Maxillary Fracture (Broken Upper Jaw)

The maxilla connects the dental occlusal plane inferiority and cranial base superiorly, ultimately joining with the nasal cavity, oral cavity, and various other important bodily structures. When these bones are fractured, the injury can be life-threatening and disfiguring. These types of fractures often result from car accidents, as well as falls and altercations and as the result of high-energy blunt force.

Mandibular Fracture (Broken Lower Jaw)

Mandibular fractures, also known as lower jaw fractures, are quite due to the location of the mandible bone and the lack of support for the mandible. These fractures are common among men between 21 to 30 years old. A lower jaw fracture is the most common facial fracture after nasal fractures. Mandible fractures are usually caused by a direct blow to the lower jaw like when the head snaps forward and strikes the steering wheel during a car accident. Most people that sustain a fractured mandible bone experience bleeding in their mouth and a feeling that their teeth are not aligned properly.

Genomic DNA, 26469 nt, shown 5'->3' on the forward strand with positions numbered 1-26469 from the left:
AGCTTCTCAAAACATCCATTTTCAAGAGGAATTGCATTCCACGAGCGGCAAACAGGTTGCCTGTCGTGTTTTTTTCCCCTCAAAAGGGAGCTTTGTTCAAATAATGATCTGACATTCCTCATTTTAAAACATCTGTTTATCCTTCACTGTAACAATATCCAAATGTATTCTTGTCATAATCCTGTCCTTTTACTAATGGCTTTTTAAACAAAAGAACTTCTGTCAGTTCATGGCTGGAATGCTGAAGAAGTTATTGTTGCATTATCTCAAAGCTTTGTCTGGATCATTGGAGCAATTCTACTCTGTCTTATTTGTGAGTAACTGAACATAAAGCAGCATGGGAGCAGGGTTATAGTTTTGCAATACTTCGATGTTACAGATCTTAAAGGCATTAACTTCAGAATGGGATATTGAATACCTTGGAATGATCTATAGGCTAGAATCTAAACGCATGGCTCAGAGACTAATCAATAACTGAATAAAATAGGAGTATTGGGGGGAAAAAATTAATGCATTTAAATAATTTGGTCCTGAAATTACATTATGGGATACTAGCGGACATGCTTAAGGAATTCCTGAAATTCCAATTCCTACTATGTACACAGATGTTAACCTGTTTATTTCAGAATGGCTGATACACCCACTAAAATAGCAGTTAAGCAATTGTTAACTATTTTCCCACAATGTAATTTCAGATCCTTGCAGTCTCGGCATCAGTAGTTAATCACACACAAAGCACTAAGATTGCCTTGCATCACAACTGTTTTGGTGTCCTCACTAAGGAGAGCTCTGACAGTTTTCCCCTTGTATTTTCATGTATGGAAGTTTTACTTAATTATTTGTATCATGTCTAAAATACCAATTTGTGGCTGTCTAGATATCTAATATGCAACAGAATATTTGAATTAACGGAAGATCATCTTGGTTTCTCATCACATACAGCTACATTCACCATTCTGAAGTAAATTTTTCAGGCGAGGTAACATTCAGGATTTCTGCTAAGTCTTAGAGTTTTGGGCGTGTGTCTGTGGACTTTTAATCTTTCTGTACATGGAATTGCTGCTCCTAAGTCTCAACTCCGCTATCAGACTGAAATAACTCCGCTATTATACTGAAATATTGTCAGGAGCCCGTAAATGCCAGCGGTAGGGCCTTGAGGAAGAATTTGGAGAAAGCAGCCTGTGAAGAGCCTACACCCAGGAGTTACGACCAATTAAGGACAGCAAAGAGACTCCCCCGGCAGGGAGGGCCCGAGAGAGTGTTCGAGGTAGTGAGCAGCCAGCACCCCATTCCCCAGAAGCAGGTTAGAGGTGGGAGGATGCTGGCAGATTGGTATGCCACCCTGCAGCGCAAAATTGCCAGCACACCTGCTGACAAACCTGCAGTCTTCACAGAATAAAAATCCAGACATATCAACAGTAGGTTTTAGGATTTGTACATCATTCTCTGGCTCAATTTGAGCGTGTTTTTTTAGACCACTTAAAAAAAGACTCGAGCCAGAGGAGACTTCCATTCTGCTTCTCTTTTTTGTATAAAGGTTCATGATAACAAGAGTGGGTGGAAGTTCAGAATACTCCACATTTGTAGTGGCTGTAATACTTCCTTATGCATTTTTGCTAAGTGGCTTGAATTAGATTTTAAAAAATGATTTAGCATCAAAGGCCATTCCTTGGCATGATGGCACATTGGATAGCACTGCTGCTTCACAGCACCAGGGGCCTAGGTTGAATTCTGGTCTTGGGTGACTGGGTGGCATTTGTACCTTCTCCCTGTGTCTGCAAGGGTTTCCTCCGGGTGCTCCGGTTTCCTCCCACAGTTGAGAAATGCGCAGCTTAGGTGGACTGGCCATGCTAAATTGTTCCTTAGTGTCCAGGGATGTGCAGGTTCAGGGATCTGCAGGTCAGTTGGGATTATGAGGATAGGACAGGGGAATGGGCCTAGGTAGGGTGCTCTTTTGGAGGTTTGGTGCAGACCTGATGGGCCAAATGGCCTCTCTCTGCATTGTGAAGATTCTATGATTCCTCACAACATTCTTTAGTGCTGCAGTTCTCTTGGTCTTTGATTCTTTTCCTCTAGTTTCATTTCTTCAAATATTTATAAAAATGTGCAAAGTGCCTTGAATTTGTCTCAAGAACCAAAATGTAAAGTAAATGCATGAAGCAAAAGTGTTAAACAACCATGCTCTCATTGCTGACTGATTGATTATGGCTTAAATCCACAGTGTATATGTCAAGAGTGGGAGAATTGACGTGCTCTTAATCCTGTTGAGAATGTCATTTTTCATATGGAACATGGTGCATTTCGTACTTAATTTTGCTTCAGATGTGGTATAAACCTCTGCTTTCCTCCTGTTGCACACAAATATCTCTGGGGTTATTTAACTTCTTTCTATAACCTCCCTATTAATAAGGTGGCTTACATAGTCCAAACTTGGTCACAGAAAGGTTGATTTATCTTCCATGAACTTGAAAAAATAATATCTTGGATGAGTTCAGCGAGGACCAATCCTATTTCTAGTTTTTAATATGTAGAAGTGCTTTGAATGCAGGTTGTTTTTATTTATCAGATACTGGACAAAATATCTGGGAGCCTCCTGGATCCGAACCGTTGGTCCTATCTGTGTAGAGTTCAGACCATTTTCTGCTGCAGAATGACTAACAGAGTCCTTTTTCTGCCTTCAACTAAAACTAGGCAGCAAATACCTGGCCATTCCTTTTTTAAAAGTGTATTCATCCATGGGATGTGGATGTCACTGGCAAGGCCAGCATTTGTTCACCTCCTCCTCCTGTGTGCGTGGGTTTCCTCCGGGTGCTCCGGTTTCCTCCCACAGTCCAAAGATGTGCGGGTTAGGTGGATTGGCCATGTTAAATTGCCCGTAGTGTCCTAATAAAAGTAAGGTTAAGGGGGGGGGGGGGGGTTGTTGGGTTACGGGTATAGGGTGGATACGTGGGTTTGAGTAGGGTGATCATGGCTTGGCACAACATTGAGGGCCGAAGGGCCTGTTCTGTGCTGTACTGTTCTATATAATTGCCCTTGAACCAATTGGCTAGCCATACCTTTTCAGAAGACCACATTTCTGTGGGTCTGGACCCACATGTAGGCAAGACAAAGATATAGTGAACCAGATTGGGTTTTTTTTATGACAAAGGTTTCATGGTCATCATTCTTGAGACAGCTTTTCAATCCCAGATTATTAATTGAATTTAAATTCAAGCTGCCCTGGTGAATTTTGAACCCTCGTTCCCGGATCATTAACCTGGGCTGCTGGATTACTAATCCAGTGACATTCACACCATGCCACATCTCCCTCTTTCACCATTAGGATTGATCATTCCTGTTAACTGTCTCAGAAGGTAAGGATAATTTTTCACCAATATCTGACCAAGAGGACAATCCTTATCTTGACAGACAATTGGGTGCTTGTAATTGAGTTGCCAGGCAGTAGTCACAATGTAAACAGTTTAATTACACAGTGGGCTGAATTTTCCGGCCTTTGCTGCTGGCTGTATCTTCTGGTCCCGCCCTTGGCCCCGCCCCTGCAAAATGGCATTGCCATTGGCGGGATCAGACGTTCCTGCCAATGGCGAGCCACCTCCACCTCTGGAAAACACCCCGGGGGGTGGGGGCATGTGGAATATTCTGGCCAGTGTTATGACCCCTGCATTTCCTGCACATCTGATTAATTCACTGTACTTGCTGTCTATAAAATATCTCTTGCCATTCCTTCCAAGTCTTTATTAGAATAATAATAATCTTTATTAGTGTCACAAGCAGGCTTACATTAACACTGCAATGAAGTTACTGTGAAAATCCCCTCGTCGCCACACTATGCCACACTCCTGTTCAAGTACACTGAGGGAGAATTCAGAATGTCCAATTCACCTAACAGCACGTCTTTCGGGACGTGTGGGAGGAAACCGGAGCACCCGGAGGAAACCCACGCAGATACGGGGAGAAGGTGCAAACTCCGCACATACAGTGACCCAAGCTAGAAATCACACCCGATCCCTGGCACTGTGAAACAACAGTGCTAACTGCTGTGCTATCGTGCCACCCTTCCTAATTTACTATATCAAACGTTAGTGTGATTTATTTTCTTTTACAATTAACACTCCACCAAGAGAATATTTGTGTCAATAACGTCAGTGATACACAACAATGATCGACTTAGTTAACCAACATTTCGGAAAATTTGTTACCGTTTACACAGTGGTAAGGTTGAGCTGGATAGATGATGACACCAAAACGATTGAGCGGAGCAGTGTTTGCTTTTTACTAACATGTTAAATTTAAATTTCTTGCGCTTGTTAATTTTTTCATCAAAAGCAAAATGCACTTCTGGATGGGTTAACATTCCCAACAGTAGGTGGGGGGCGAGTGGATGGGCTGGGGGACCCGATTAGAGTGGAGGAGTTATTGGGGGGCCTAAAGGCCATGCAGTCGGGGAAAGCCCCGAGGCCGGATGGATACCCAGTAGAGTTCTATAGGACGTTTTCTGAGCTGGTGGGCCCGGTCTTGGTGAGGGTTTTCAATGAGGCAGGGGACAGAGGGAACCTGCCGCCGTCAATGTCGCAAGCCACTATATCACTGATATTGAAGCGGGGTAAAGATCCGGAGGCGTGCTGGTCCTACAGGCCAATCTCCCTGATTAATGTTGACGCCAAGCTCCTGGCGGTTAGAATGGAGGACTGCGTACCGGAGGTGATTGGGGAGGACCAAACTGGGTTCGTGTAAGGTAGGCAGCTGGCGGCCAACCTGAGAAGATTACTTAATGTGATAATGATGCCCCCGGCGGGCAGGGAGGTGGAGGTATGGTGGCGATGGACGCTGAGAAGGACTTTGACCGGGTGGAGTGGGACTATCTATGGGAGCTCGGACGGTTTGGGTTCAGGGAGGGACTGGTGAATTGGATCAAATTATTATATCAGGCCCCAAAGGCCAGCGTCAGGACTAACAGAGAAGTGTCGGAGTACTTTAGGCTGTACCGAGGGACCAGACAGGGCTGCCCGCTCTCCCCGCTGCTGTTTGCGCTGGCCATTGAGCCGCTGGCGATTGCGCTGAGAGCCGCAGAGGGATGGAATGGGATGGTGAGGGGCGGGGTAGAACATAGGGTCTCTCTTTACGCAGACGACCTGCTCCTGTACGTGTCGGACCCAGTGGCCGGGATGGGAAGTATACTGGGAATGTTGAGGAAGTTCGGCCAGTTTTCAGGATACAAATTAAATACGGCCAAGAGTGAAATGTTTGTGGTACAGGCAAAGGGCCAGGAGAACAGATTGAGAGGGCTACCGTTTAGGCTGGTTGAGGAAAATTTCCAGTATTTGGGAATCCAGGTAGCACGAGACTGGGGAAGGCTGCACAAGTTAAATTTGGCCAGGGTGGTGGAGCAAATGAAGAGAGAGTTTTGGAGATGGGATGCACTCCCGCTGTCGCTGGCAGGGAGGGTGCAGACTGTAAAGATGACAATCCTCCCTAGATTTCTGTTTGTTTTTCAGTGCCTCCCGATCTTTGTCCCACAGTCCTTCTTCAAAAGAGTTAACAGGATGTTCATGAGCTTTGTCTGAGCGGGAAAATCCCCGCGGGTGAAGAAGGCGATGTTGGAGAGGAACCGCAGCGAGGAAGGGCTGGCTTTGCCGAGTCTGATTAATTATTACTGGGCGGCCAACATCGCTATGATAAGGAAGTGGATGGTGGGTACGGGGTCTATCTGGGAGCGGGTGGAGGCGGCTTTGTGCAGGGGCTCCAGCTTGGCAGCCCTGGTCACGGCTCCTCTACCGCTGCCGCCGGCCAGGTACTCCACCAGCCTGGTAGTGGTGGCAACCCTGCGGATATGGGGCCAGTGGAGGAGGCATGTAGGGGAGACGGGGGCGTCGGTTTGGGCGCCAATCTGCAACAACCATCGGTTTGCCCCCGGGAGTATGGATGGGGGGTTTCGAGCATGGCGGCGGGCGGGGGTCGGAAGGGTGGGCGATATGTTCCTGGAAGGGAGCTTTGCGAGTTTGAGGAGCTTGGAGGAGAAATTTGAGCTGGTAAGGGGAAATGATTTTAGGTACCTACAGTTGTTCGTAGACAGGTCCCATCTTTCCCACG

Mouth and Dental Injuries

Unfortunately, serious mouth and dental injuries are a common result of car accidents, and they may initially be ignored in favor of treating other, more obvious injuries. Not only is there sometimes a delay in treating these issues, but dental insurance plans will not always cover associated procedures because they deem them to be “cosmetic” in nature. In fact, treating these injuries immediately is important, as dental injuries can turn into even more serious infections if left untreated.